We previously reported attenuation of autoimmune disease by low-dose gamma-ray irradiation in MRL-lpr/lpr mice. Here, we studied the effect of low-dose gamma-ray irradiation on collagen-induced arthritis (CIA) in DBA/1J mice. Mice were immunized with type II collagen, and exposed to low-dose gamma-rays (0.5 Gy per week for 5 weeks). Paw swelling, redness, and bone degradation were suppressed by irradiation, which also delayed the onset of pathological change and reduced the severity of the arthritis. Production of tumor necrosis factor-alpha, interferon-gamma, and interleukin-6, which play important roles in the onset of CIA, was suppressed by the irradiation. The level of anti-type II collagen antibody, which is essential for the onset of CIA, was also lower in irradiated CIA mice. The population of plasma cells was increased in CIA mice, but irradiation blocked this increase. Since regulatory T cells are known to be involved in suppression of autoimmune disease, the population of CD4+CD25+Foxp3+ regulatory T cells was measured. Intriguingly, a significant increase of these regulatory T cells was found in irradiated CIA mice. Overall, our data suggest that low-dose gamma-ray irradiation could attenuate CIA through suppression of pro-inflammatory cytokines and autoantibody production, and induction of regulatory T cells.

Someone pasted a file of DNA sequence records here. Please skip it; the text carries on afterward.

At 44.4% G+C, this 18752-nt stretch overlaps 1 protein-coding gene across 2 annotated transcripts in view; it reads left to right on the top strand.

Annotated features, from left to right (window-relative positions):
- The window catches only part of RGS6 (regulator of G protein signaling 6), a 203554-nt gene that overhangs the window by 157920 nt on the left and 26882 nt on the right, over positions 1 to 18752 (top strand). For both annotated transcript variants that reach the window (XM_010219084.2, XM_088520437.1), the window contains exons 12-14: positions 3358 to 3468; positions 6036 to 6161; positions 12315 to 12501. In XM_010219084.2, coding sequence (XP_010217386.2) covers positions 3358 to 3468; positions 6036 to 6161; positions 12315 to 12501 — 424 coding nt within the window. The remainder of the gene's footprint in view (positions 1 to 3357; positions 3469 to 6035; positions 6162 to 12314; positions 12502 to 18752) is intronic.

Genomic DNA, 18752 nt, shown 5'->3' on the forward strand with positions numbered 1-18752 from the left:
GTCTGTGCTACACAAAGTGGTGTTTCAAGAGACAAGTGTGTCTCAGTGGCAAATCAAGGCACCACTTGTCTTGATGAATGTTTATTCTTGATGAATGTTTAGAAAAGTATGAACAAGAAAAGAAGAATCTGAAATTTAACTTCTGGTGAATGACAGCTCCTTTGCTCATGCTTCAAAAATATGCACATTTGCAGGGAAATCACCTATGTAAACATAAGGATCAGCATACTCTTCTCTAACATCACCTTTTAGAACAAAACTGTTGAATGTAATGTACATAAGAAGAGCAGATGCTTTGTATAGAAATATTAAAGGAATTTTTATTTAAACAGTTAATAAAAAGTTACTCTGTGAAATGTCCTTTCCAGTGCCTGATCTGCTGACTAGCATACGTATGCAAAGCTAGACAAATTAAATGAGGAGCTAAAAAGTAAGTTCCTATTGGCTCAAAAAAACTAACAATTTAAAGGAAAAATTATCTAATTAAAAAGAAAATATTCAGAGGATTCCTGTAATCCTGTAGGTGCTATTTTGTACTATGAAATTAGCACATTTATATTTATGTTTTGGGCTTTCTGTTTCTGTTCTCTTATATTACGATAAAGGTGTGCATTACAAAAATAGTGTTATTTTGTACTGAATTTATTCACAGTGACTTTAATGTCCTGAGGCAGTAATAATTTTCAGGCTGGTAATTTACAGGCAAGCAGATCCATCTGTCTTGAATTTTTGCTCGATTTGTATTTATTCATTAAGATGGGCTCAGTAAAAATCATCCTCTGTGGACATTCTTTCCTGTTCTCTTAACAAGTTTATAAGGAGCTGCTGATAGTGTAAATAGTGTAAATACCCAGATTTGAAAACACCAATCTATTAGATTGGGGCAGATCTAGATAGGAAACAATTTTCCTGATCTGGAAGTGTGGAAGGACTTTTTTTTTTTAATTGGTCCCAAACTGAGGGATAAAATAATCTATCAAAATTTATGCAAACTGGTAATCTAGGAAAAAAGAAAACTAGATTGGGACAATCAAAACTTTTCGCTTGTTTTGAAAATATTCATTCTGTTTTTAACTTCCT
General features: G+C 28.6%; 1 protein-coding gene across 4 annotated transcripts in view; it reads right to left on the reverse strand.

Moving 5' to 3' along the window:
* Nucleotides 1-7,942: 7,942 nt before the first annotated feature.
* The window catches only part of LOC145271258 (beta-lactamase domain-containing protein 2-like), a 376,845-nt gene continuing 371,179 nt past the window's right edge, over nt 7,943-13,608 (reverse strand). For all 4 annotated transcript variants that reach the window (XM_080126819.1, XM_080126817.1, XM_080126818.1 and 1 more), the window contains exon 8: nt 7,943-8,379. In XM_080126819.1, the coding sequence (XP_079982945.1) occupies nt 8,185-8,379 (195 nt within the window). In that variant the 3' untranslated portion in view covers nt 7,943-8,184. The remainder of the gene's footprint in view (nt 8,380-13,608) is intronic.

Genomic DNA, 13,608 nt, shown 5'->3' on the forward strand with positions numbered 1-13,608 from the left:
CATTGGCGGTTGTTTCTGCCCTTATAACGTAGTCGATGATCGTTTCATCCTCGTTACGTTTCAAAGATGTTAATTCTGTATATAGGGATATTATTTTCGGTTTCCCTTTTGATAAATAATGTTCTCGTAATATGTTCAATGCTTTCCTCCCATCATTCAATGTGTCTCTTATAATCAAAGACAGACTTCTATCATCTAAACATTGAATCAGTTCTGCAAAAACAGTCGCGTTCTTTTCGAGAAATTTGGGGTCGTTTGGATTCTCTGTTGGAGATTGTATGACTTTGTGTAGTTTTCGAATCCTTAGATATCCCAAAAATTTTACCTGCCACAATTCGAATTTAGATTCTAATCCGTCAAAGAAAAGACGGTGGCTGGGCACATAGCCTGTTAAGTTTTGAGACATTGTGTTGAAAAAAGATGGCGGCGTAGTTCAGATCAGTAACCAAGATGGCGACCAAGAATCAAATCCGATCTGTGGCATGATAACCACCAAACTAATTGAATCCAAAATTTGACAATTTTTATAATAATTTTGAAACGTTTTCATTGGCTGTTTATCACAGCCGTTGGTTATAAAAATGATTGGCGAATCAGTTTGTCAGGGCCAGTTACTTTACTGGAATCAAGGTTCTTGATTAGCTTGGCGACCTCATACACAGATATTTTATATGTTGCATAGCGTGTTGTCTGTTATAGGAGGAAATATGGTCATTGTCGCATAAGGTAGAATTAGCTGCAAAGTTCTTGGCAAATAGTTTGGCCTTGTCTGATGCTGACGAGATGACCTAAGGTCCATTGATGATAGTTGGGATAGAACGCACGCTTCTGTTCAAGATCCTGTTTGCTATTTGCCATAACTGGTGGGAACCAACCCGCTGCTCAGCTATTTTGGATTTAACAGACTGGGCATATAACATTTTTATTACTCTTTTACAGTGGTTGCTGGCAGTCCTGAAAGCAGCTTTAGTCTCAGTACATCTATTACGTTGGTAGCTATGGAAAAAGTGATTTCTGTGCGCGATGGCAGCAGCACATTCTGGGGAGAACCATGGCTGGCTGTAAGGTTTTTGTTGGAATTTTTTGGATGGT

- Autoimmune disease
- Collagen-induced arthritis
- Low-dose irradiation
- Regulatory T cells
ASJC Scopus subject areas
- Radiology Nuclear Medicine and imaging
- Health, Toxicology and Mutagenesis